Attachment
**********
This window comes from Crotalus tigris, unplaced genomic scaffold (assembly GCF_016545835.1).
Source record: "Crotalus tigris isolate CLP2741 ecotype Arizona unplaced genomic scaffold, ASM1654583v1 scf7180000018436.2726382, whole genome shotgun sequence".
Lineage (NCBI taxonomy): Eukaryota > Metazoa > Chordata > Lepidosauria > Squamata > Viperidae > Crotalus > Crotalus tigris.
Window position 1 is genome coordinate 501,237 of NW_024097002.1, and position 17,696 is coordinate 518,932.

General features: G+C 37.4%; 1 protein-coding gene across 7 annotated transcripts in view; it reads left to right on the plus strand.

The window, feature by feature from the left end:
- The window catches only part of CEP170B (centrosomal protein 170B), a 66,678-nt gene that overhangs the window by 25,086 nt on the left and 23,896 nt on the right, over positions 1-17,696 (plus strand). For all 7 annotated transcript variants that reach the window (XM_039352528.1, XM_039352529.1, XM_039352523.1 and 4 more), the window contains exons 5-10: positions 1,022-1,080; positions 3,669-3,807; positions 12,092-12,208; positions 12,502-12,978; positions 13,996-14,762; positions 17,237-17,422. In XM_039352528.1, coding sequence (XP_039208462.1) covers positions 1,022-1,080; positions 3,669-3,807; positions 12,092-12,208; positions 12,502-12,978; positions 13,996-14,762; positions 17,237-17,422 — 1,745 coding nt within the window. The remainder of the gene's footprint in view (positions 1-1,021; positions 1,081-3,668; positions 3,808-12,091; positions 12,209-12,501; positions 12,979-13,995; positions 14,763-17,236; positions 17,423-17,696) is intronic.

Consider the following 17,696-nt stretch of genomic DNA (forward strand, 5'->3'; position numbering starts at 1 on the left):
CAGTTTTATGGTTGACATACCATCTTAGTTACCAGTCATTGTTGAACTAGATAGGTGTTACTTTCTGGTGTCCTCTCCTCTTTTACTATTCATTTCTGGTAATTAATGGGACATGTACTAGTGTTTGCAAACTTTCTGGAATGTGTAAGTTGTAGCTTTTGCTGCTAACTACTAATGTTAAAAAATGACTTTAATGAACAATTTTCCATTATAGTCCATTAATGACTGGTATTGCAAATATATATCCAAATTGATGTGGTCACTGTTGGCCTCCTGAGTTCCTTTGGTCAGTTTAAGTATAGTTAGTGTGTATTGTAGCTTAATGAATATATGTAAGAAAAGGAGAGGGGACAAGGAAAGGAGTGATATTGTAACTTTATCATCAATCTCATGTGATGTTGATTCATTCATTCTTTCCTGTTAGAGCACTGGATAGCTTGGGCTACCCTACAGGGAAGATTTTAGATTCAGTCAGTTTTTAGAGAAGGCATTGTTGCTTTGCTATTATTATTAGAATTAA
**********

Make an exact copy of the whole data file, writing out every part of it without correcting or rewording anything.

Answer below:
This window comes from Crotalus tigris, unplaced genomic scaffold (assembly GCF_016545835.1).
Source record: "Crotalus tigris isolate CLP2741 ecotype Arizona unplaced genomic scaffold, ASM1654583v1 scf7180000018436.2726382, whole genome shotgun sequence".
Lineage (NCBI taxonomy): Eukaryota > Metazoa > Chordata > Lepidosauria > Squamata > Viperidae > Crotalus > Crotalus tigris.
Window position 1 is genome coordinate 501,237 of NW_024097002.1, and position 17,696 is coordinate 518,932.

General features: G+C 37.4%; 1 protein-coding gene across 7 annotated transcripts in view; it reads left to right on the plus strand.

The window, feature by feature from the left end:
- The window catches only part of CEP170B (centrosomal protein 170B), a 66,678-nt gene that overhangs the window by 25,086 nt on the left and 23,896 nt on the right, over positions 1-17,696 (plus strand). For all 7 annotated transcript variants that reach the window (XM_039352528.1, XM_039352529.1, XM_039352523.1 and 4 more), the window contains exons 5-10: positions 1,022-1,080; positions 3,669-3,807; positions 12,092-12,208; positions 12,502-12,978; positions 13,996-14,762; positions 17,237-17,422. In XM_039352528.1, coding sequence (XP_039208462.1) covers positions 1,022-1,080; positions 3,669-3,807; positions 12,092-12,208; positions 12,502-12,978; positions 13,996-14,762; positions 17,237-17,422 — 1,745 coding nt within the window. The remainder of the gene's footprint in view (positions 1-1,021; positions 1,081-3,668; positions 3,808-12,091; positions 12,209-12,501; positions 12,979-13,995; positions 14,763-17,236; positions 17,423-17,696) is intronic.

Consider the following 17,696-nt stretch of genomic DNA (forward strand, 5'->3'; position numbering starts at 1 on the left):
CAGTTTTATGGTTGACATACCATCTTAGTTACCAGTCATTGTTGAACTAGATAGGTGTTACTTTCTGGTGTCCTCTCCTCTTTTACTATTCATTTCTGGTAATTAATGGGACATGTACTAGTGTTTGCAAACTTTCTGGAATGTGTAAGTTGTAGCTTTTGCTGCTAACTACTAATGTTAAAAAATGACTTTAATGAACAATTTTCCATTATAGTCCATTAATGACTGGTATTGCAAATATATATCCAAATTGATGTGGTCACTGTTGGCCTCCTGAGTTCCTTTGGTCAGTTTAAGTATAGTTAGTGTGTATTGTAGCTTAATGAATATATGTAAGAAAAGGAGAGGGGACAAGGAAAGGAGTGATATTGTAACTTTATCATCAATCTCATGTGATGTTGATTCATTCATTCTTTCCTGTTAGAGCACTGGATAGCTTGGGCTACCCTACAGGGAAGATTTTAGATTCAGTCAGTTTTTAGAGAAGGCATTGTTGCTTTGCTATTATTATTAGAATTAA